• Crazy4cats

    I agree. In fact, I wish the guaranteed analysis label would show both salt and sugar amounts.

  • Destiny Wright

    I wish it would say something about Sodium. I have a dog that has a bad heart and shes getting tired of Science Diet Heart Care wet food

  • Crazy4dogs

    Unfortunately, I’m in the Midwest. I’ll have to see if there’s on in my area.

  • Crazy4cats

    You’re welcome! They are a Tractor Supply brand. But, they are also available at Del’s feed stores in the Pacific Northwest.

  • Crazy4dogs

    I think I’ll take a look @ these too if I can find them near me! Thanks C4C!

  • Bobby dog

    Thanks, I am adding it to my list! I keep the list in case I ever need to eliminate carrageenan from my zoo’s diet; you never know…

  • DogFoodie

    Another I wish I could buy locally is FirstMate. No carageenan, cassia, guar or other gum. http://www.firstmate.com/dog-food/canned-limited-ingredient/

  • Shea

    Thanks so much for the list! Interested in some of these. Appreciate it!

  • Bobby dog

    Hi Shea:
    Here’s a list I have of brands/recipes of canned foods that are carrageenan free. Check the labels because I don’t update it often. Red Barn recently added to and maybe changed their recipes so I have not checked them out to see if they are still carrageenan free:
    4Health Stews, Fromm’s, Go, Lotus, Nature’s Variety, Nulo, Precise Holistic Complete GF, Precise Naturals, Pure Balance Stews, Red Barn, Tiki Dog, Weruva Human Style – except Marbella Paella, Wellness Stews, Whole Earth Farms, Wysong Epigen, Zignature, and ZiwiPeak.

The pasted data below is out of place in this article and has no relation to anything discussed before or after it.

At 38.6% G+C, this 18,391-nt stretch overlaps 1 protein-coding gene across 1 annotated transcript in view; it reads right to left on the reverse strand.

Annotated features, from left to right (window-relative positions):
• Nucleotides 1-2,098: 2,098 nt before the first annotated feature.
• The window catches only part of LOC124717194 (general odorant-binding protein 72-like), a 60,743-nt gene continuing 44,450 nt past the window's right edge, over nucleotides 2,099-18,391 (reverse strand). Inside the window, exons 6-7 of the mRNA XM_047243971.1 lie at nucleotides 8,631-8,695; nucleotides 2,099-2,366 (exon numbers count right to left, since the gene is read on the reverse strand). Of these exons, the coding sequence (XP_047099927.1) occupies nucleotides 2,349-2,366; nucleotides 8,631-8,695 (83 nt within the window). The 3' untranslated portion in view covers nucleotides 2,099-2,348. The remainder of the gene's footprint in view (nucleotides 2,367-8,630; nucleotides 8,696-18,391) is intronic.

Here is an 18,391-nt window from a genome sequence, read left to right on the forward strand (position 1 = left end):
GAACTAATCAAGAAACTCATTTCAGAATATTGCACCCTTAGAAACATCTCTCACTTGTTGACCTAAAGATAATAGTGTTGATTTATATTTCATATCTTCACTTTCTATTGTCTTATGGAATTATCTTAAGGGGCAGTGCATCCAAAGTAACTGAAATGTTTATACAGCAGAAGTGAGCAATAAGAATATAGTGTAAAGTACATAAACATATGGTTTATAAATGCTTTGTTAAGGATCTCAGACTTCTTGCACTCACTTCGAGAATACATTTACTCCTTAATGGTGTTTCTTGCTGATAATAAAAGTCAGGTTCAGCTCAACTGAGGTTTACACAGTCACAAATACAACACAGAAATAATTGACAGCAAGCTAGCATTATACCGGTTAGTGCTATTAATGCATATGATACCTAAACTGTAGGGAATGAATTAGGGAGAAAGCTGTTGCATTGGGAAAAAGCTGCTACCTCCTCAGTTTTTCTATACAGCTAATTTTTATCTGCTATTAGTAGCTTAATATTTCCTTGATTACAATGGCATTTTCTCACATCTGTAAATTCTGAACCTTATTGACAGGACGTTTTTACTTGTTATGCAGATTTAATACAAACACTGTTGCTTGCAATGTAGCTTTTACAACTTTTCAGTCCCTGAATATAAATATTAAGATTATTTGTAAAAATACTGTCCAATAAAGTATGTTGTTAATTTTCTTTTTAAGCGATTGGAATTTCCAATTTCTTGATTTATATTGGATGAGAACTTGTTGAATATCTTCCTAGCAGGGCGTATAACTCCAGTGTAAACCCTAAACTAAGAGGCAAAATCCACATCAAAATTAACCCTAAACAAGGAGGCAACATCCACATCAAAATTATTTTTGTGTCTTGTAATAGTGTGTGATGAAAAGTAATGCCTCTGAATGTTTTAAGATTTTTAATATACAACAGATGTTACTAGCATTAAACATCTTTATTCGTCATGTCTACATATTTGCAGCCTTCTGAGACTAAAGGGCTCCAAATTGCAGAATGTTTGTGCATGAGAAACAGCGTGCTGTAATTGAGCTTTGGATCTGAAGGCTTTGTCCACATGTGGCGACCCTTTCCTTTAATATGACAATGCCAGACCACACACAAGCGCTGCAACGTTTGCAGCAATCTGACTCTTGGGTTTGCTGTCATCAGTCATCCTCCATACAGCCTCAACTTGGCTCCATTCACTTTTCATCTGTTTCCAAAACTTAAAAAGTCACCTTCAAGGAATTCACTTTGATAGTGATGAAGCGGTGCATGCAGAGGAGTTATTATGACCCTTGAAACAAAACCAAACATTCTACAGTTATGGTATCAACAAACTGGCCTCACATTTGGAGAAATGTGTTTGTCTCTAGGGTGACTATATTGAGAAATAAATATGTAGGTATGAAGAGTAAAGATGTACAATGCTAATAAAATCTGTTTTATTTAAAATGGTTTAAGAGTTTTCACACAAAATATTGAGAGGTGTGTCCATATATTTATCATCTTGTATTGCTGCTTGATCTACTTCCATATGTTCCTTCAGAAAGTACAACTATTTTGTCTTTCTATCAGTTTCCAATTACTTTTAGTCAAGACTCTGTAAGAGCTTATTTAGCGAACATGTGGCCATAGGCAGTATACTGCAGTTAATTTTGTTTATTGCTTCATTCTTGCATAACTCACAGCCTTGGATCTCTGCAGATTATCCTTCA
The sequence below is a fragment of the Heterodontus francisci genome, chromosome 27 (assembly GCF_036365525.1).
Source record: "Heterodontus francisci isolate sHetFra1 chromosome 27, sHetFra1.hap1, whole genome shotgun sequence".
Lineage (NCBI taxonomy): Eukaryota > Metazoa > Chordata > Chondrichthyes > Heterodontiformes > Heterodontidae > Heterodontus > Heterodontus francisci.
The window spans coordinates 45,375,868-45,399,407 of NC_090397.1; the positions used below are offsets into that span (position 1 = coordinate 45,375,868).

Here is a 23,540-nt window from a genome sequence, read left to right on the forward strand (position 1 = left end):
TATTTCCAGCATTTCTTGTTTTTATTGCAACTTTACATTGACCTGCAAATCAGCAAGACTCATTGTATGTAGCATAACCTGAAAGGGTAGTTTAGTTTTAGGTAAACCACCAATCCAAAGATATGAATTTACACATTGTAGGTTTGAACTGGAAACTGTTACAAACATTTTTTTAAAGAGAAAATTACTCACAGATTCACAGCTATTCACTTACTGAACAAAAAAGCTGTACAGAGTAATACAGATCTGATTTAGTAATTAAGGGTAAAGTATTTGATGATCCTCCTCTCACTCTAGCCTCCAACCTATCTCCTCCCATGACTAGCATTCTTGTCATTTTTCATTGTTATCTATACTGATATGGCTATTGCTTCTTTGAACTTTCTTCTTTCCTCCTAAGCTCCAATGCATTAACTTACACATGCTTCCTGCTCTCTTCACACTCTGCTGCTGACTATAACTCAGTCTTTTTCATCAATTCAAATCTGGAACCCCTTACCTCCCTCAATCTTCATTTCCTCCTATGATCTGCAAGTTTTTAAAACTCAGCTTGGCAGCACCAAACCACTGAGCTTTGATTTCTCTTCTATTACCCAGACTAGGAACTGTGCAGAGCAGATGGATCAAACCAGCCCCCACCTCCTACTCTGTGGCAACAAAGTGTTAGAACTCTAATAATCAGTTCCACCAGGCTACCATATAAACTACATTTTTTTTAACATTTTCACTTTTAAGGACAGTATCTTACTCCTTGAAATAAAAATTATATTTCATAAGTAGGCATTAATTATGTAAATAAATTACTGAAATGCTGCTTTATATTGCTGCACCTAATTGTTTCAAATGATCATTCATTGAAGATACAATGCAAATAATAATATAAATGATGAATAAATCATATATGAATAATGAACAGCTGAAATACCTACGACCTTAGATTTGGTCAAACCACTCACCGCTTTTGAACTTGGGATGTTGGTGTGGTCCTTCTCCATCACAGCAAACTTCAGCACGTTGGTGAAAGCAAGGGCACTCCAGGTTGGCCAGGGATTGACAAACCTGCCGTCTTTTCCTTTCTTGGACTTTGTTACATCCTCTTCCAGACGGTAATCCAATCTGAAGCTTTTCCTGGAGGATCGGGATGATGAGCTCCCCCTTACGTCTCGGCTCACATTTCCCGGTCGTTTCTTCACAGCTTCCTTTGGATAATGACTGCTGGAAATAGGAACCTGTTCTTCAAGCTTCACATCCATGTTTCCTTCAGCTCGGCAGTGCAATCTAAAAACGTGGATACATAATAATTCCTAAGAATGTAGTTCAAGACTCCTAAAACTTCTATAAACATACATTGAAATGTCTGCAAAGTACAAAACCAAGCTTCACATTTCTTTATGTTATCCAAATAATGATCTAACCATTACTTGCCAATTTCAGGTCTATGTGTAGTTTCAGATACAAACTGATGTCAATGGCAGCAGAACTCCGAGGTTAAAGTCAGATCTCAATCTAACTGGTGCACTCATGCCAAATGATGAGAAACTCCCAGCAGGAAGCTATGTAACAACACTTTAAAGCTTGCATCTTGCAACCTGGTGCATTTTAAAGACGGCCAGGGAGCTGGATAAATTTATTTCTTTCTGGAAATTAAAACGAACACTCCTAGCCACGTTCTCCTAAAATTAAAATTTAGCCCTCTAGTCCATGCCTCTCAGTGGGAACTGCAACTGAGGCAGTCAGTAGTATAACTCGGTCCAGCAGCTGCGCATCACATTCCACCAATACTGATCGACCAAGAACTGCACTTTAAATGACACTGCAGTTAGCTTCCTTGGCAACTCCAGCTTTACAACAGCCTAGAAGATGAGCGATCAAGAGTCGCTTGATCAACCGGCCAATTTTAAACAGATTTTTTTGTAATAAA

• Crazy4cats

    You’re welcome! Whole Earth Farms is another fairly budget friendly canned food that does not contain it in either their pate or stew canned food.

  • Shea

    You’re right. I have been researching more and found the same with the stews. I’m going to go get her some soon. Thanks so much for your advice!

  • Crazy4cats

    Hi again! The 4H stews do not contain carrageenan and they are also grain free. However their pate styles do, Most stews likely will not have it as carrageenan is used as a firming ingredient. The problem with that is you are paying for less calories and more water with the stews. That’s why I try to stick to the more value type brands when buying them. I think the 4H stews are also around $1.00.

  • Shea

    The review is for the chicken dinner in gravy. I bought the grain free chicken dinner pate. I thought all of the tubs didn’t contain carrageenan and didn’t notice until I fed it last night. I’m trying to make sure I feed her the best especially with her turning 8 next month. I thought 4 health contained carrageenan also. Thanks for the suggestions!

  • Crazy4cats

    Hmmm? The review above does not show carrageenan in the ingredient list. Do you think it needs updated? I also try to avoid it. I feed the Pure Balance stews as a topper to my dogs. However, there is a little rice in them. And, I mean only a little. I often wonder why they even bothered with it! Also, there is 4Health and Nature’s Domain stews that are carrageenan free. I believe Whole Earth Farms is another budget friendly canned that also is. Most stews do not contain it. Good luck!

  • Shea

    After researching Pure Balance on this site, I decided to use this food as a topper for my dog’s nutrisource dry food and was so excited that it was a good price and didn’t contain any kind of bad stuff or fillers. I grabbed some tubs and a couple of the cans at walmart. After feeding my small terrier half a tub, I saw that carrageenan was in it. How disappointing! it is so hard to find a canned food without this ingredient in it. Any suggestions?

  • Adding to my post below from a month ago, my dogs like the PB tub variety so much, that I’ve all but stopped buying the PB in the can. Even for my larger dog, the tub is just right when mixed with dry kibble and little bit of diced veggies.

  • Both of my dogs absolutely LOVE the Lamb Pate’ and Chicken dinners. Not so much the beef, but then, they don’t like beef much anyway.

    I use these little tubs to mix in with their dry food. They are very happy with PB, so I am too. 🙂